ESPN to Close 3D Channel
The official statement from the company reads “Due to limited viewer adoption of 3D services to the home, ESPN is discontinuing ESPN 3D. We are committing our 3D resources to other products and services that will better serve fans and affiliates. Nobody knows more about sports in 3D than ESPN, and we will be ready to provide the service to fans if or when 3D does take off.” Basically, ESPN is leaving the door open to restarting the channel if the adoption rate grows more rapidly.
ESPN says it will restart 3D transmissions “if or when 3D does take off”. But the decision is even more serious than just the ending of a channel because ESPN’s commitment to 3D meant that there were many important sporting events captured for the channel, and then made available – for a price – to broadcasters such as BSkyB, which seemingly remains enthusiastic about 3D. ESPN produced about 140 events a year in 3D.
In an effort to feed the 3D content pipe for its consumer TV sets, Sony signed on as the official technology sponsor during the network’s inaugural year, supplying cameras and other 3D technology, as well as funding for the productions. Sony re-upped in 2011 for X Games and NCAA college-football productions. CAMERON PACE Group (CPG) and NEP Broadcasting also provided 3D gear, facilities, and expertise for ESPN 3D productions, with both vendors constructing several 3D production trucks since the network’s launch.
Regardless of its financial failure or success, ESPN 3D served as the catalyst for several major leaps forward in live-production technology. In year two of its existence, ESPN worked with the CPG and NEP to develop a “5D” production model that molded the 2D and 3D productions into a single combined effort sharing trucks, crew, and cameras. In March, ESPN began using 2D-to-3D–conversion technology to produce the 3D feed for its MLS telecasts as part of the continued cost-cutting effort.
After launching with coverage of the 2010 World Cup from South Africa, ESPN 3D produced its first event in-house with the MLB Home Run Derby from Anaheim, CA, in July 2010. The network went on to produce the Summer X Games that summer, as well as the BCS Championship Game and the Masters golf tournament in 3D during the first half of 2011. ESPN 3D went on to produce hundreds of events, including NCAA college football, college basketball, NBA Playoffs and Finals, Grand Slam tennis tournaments, Summer and Winter X Games, the Little League World Series, MLS and international soccer, boxing, and more.
ESPN is not the first broadcaster to abandon 3D. Canal Plus switched off its 3D channel after just 18 months on air. It launched in June 2010.
For the past two years or so broadcasters have been waiting for 3D technology to be fitted into higher-end TV sets. Now, the fact is that 3D is available in just about all modern sets over about 36” in size, and yet consumers are still not bothering with the technology. ESPN was available to around 75 million homes in the US.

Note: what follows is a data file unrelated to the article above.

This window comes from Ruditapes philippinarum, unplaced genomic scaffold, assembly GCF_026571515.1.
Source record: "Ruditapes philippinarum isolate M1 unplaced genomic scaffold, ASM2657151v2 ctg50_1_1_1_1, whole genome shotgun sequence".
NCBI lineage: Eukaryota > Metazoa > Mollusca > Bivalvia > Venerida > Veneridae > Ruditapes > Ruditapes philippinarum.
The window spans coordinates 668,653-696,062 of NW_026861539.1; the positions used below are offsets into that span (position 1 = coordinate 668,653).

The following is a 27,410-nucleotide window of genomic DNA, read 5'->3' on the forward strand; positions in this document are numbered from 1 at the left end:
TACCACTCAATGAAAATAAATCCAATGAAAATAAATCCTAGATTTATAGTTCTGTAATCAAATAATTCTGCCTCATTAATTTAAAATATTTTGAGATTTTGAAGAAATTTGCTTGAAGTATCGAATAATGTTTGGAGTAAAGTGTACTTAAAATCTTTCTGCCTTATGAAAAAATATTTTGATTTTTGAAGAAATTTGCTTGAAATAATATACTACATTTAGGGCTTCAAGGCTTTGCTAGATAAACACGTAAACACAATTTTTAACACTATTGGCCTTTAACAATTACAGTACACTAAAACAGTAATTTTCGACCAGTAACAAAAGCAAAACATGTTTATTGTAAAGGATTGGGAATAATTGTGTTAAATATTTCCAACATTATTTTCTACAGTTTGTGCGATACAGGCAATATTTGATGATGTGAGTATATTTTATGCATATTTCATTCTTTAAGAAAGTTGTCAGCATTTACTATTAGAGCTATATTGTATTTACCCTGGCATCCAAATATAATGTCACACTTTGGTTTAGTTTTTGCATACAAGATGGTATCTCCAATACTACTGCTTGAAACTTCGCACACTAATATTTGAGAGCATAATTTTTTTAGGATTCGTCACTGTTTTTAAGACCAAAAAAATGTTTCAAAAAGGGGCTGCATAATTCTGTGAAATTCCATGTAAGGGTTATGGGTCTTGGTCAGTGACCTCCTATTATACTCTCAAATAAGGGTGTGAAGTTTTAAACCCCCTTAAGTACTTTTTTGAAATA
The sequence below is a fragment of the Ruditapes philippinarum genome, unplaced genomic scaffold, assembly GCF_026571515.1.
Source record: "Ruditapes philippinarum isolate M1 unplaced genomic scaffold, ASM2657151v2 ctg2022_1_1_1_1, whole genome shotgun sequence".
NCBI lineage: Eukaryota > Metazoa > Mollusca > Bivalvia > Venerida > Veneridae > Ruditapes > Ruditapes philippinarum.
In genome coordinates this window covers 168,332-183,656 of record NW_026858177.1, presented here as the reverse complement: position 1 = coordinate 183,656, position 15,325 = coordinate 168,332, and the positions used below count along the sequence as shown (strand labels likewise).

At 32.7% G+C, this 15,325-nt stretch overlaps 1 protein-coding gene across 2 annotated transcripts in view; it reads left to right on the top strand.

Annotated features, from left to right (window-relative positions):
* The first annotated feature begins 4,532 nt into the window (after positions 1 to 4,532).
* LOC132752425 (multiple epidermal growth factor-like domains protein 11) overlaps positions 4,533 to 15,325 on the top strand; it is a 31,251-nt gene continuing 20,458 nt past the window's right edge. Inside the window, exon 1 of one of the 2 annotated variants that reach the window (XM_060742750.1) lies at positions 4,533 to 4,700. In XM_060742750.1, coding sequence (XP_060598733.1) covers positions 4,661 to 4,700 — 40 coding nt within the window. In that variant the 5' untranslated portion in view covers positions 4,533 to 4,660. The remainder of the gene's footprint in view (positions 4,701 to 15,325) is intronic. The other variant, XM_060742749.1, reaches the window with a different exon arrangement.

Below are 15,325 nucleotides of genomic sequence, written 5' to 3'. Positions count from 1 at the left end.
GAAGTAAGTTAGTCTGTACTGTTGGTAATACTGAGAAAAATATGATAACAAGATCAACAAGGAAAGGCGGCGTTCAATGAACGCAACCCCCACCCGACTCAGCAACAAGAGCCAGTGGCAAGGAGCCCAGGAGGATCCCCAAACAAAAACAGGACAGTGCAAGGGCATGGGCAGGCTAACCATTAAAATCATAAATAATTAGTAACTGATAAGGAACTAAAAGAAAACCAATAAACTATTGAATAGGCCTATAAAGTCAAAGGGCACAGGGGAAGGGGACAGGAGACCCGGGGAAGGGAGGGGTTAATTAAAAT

Most consumer studies blame the ‘nuisance’ of 3D glasses, and while there’s plenty of work being done on glasses-free broadcasting the developments are still experimental.
The discontinuation of ESPN 3D raises serious questions regarding the future of 3D sports programming in the U.S. While Europe — especially the UK — has seen continued interest in live 3D sports, American consumers failed to adopt the format at a high rate. In addition, HBS (Host Broadcast Services), which will once again produce the world feed for the FIFA World Cup, has yet to confirm whether the 2014 World Cup in Brazil will be produced in 3D (although a 4K/Ultra HD production is highly likely).
As the ESPN 3D channel shuts down, the sports network will be redirecting attention to expanding Ultra HD (4K) broadcasts. Assuming Ultra HD television adoption ramps up in the coming years, it’s possible that ESPN will look into launching an Ultra HD specific channel.
For its part, Sony, has continued to push 3D, even with its new commitment to 4K/Ultra HD production (it will test 4K-production technology at the Confederations Cup in Brazil and at Wimbledon in London this month). The company has a deal with the All England Lawn Tennis and Croquet Club to produce Wimbledon matches in 3D for the third consecutive year. ESPN 3D has carried these matches since 2011, although it is not known whether the network will carry the coverage from AELTC later this month.
ESPN did not provide an official shutdown date for its 3D network, saying just that it would be discontinued by the end of 2013. The Summer X Games, a staple on the ESPN 3D schedule over the past three years, take place in Los Angeles at the end of July. There are currently no events listed in the Upcoming Live Events section on the ESPN Website.